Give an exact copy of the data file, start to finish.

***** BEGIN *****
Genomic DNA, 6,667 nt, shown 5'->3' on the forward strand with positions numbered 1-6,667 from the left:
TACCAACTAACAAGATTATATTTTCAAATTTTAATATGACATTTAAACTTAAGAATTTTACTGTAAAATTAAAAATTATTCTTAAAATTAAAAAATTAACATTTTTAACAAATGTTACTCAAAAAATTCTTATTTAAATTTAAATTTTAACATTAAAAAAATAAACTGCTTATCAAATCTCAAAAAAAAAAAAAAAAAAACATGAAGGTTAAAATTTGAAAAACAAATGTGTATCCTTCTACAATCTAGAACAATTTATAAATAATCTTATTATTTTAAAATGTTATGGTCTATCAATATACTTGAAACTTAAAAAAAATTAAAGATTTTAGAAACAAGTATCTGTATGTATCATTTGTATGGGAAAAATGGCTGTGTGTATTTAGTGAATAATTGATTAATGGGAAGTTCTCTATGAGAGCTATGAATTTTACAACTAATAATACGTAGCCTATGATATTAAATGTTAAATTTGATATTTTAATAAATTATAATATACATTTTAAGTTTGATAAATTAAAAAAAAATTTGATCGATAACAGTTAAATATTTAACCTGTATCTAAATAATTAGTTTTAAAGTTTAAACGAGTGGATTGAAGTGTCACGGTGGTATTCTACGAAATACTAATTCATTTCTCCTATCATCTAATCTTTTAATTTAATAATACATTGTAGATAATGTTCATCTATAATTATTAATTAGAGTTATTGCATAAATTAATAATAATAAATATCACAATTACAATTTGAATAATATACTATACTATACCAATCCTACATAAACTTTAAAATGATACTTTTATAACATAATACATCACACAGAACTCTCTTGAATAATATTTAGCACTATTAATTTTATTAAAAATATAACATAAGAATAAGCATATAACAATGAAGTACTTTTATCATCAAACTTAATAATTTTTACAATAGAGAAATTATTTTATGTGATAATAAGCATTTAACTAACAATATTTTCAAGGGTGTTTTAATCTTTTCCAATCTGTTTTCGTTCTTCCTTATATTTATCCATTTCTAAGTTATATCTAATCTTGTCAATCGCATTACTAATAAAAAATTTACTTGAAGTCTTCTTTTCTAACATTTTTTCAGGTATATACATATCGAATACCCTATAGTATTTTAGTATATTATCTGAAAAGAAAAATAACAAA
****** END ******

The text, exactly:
Genomic DNA, 6,667 nt, shown 5'->3' on the forward strand with positions numbered 1-6,667 from the left:
TACCAACTAACAAGATTATATTTTCAAATTTTAATATGACATTTAAACTTAAGAATTTTACTGTAAAATTAAAAATTATTCTTAAAATTAAAAAATTAACATTTTTAACAAATGTTACTCAAAAAATTCTTATTTAAATTTAAATTTTAACATTAAAAAAATAAACTGCTTATCAAATCTCAAAAAAAAAAAAAAAAAAACATGAAGGTTAAAATTTGAAAAACAAATGTGTATCCTTCTACAATCTAGAACAATTTATAAATAATCTTATTATTTTAAAATGTTATGGTCTATCAATATACTTGAAACTTAAAAAAAATTAAAGATTTTAGAAACAAGTATCTGTATGTATCATTTGTATGGGAAAAATGGCTGTGTGTATTTAGTGAATAATTGATTAATGGGAAGTTCTCTATGAGAGCTATGAATTTTACAACTAATAATACGTAGCCTATGATATTAAATGTTAAATTTGATATTTTAATAAATTATAATATACATTTTAAGTTTGATAAATTAAAAAAAAATTTGATCGATAACAGTTAAATATTTAACCTGTATCTAAATAATTAGTTTTAAAGTTTAAACGAGTGGATTGAAGTGTCACGGTGGTATTCTACGAAATACTAATTCATTTCTCCTATCATCTAATCTTTTAATTTAATAATACATTGTAGATAATGTTCATCTATAATTATTAATTAGAGTTATTGCATAAATTAATAATAATAAATATCACAATTACAATTTGAATAATATACTATACTATACCAATCCTACATAAACTTTAAAATGATACTTTTATAACATAATACATCACACAGAACTCTCTTGAATAATATTTAGCACTATTAATTTTATTAAAAATATAACATAAGAATAAGCATATAACAATGAAGTACTTTTATCATCAAACTTAATAATTTTTACAATAGAGAAATTATTTTATGTGATAATAAGCATTTAACTAACAATATTTTCAAGGGTGTTTTAATCTTTTCCAATCTGTTTTCGTTCTTCCTTATATTTATCCATTTCTAAGTTATATCTAATCTTGTCAATCGCATTACTAATAAAAAATTTACTTGAAGTCTTCTTTTCTAACATTTTTTCAGGTATATACATATCGAATACCCTATAGTATTTTAGTATATTATCTGAAAAGAAAAATAACAAA